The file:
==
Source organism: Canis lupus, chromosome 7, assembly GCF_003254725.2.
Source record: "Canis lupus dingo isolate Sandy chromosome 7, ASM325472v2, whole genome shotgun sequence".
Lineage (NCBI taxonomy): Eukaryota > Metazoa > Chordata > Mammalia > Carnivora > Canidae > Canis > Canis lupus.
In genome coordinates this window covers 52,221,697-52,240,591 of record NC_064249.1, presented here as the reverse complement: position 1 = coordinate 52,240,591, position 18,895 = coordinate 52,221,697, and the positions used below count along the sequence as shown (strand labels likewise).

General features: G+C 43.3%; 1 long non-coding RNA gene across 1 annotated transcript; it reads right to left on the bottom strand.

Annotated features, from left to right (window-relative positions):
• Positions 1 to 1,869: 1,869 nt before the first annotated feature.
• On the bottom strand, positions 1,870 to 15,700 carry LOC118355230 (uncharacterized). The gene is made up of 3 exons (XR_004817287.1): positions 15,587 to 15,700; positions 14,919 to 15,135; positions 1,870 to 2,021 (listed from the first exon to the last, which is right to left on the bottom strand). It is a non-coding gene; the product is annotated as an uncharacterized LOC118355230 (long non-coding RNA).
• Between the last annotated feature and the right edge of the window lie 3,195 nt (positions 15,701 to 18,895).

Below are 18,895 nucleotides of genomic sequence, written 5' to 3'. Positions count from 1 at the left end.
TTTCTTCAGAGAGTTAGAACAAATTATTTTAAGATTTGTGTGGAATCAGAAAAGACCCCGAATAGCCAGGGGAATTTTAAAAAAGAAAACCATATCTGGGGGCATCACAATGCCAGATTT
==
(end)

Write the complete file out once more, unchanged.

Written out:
Source organism: Canis lupus, chromosome 7, assembly GCF_003254725.2.
Source record: "Canis lupus dingo isolate Sandy chromosome 7, ASM325472v2, whole genome shotgun sequence".
Lineage (NCBI taxonomy): Eukaryota > Metazoa > Chordata > Mammalia > Carnivora > Canidae > Canis > Canis lupus.
In genome coordinates this window covers 52,221,697-52,240,591 of record NC_064249.1, presented here as the reverse complement: position 1 = coordinate 52,240,591, position 18,895 = coordinate 52,221,697, and the positions used below count along the sequence as shown (strand labels likewise).

General features: G+C 43.3%; 1 long non-coding RNA gene across 1 annotated transcript; it reads right to left on the bottom strand.

Annotated features, from left to right (window-relative positions):
• Positions 1 to 1,869: 1,869 nt before the first annotated feature.
• On the bottom strand, positions 1,870 to 15,700 carry LOC118355230 (uncharacterized). The gene is made up of 3 exons (XR_004817287.1): positions 15,587 to 15,700; positions 14,919 to 15,135; positions 1,870 to 2,021 (listed from the first exon to the last, which is right to left on the bottom strand). It is a non-coding gene; the product is annotated as an uncharacterized LOC118355230 (long non-coding RNA).
• Between the last annotated feature and the right edge of the window lie 3,195 nt (positions 15,701 to 18,895).

Below are 18,895 nucleotides of genomic sequence, written 5' to 3'. Positions count from 1 at the left end.
TTTCTTCAGAGAGTTAGAACAAATTATTTTAAGATTTGTGTGGAATCAGAAAAGACCCCGAATAGCCAGGGGAATTTTAAAAAAGAAAACCATATCTGGGGGCATCACAATGCCAGATTT